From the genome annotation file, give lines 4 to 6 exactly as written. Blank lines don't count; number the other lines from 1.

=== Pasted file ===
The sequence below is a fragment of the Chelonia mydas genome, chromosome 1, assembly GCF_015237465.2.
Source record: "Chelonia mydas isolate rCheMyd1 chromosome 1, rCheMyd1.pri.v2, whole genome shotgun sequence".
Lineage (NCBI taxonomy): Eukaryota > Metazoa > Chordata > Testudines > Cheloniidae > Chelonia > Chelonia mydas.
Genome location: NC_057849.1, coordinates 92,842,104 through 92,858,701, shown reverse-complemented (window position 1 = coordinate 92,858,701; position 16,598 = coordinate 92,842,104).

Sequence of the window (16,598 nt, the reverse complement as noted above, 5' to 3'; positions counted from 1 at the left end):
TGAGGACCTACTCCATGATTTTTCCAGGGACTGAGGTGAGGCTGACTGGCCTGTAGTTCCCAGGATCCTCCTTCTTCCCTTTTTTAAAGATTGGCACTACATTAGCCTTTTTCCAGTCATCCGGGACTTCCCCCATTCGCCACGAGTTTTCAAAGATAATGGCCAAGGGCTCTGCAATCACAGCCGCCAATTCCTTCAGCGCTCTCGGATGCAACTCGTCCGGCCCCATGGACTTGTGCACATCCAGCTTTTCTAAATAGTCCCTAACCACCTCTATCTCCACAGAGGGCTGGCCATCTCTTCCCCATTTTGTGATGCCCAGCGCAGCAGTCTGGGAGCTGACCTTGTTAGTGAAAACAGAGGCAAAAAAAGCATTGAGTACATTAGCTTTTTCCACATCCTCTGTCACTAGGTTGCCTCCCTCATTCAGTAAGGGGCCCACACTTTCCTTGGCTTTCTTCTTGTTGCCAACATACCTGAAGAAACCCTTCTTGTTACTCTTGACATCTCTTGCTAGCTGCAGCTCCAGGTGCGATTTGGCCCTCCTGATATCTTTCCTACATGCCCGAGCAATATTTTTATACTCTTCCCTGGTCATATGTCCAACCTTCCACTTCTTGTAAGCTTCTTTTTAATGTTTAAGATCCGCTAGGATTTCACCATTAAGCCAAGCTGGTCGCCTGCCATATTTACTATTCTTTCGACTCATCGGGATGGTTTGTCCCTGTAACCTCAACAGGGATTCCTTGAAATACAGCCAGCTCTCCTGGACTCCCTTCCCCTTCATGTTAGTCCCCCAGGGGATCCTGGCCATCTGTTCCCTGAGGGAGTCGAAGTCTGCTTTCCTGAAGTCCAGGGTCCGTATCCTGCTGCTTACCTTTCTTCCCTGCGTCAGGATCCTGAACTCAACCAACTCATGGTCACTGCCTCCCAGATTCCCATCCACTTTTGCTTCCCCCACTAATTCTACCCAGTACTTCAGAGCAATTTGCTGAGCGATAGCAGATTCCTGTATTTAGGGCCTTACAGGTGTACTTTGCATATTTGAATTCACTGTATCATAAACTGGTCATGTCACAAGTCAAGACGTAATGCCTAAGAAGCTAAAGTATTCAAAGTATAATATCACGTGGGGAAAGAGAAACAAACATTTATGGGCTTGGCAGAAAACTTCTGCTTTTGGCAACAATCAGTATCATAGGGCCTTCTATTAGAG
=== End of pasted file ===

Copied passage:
Genome location: NC_057849.1, coordinates 92,842,104 through 92,858,701, shown reverse-complemented (window position 1 = coordinate 92,858,701; position 16,598 = coordinate 92,842,104).

Sequence of the window (16,598 nt, the reverse complement as noted above, 5' to 3'; positions counted from 1 at the left end):
TGAGGACCTACTCCATGATTTTTCCAGGGACTGAGGTGAGGCTGACTGGCCTGTAGTTCCCAGGATCCTCCTTCTTCCCTTTTTTAAAGATTGGCACTACATTAGCCTTTTTCCAGTCATCCGGGACTTCCCCCATTCGCCACGAGTTTTCAAAGATAATGGCCAAGGGCTCTGCAATCACAGCCGCCAATTCCTTCAGCGCTCTCGGATGCAACTCGTCCGGCCCCATGGACTTGTGCACATCCAGCTTTTCTAAATAGTCCCTAACCACCTCTATCTCCACAGAGGGCTGGCCATCTCTTCCCCATTTTGTGATGCCCAGCGCAGCAGTCTGGGAGCTGACCTTGTTAGTGAAAACAGAGGCAAAAAAAGCATTGAGTACATTAGCTTTTTCCACATCCTCTGTCACTAGGTTGCCTCCCTCATTCAGTAAGGGGCCCACACTTTCCTTGGCTTTCTTCTTGTTGCCAACATACCTGAAGAAACCCTTCTTGTTACTCTTGACATCTCTTGCTAGCTGCAGCTCCAGGTGCGATTTGGCCCTCCTGATATCTTTCCTACATGCCCGAGCAATATTTTTATACTCTTCCCTGGTCATATGTCCAACCTTCCACTTCTTGTAAGCTTCTTTTTAATGTTTAAGATCCGCTAGGATTTCACCATTAAGCCAAGCTGGTCGCCTGCCATATTTACTATTCTTTCGACTCATCGGGATGGTTTGTCCCTGTAACCTCAACAGGGATTCCTTGAAATACAGCCAGCTCTCCTGGACTCCCTTCCCCTTCATGTTAGTCCCCCAGGGGATCCTGGCCATCTGTTCCCTGAGGGAGTCGAAGTCTGCTTTCCTGAAGTCCAGGGTCCGTATCCTGCTGCTTACCTTTCTTCCCTGCGTCAGGATCCTGAACTCAACCAACTCATGGTCACTGCCTCCCAGATTCCCATCCACTTTTGCTTCCCCCACTAATTCTACCCAGTACTTCAGAGCAATTTGCTGAGCGATAGCAGATTCCTGTATTTAGGGCCTTACAGGTGTACTTTGCATATTTGAATTCACTGTATCATAAACTGGTCATGTCACAAGTCAAGACGTAATGCCTAAGAAGCTAAAGTATTCAAAGTATAATATCACGTGGGGAAAGAGAAACAAACATTTATGGGCTTGGCAGAAAACTTCTGCTTTTGGCAACAATCAGTATCATAGGGCCTTCTATTAGAG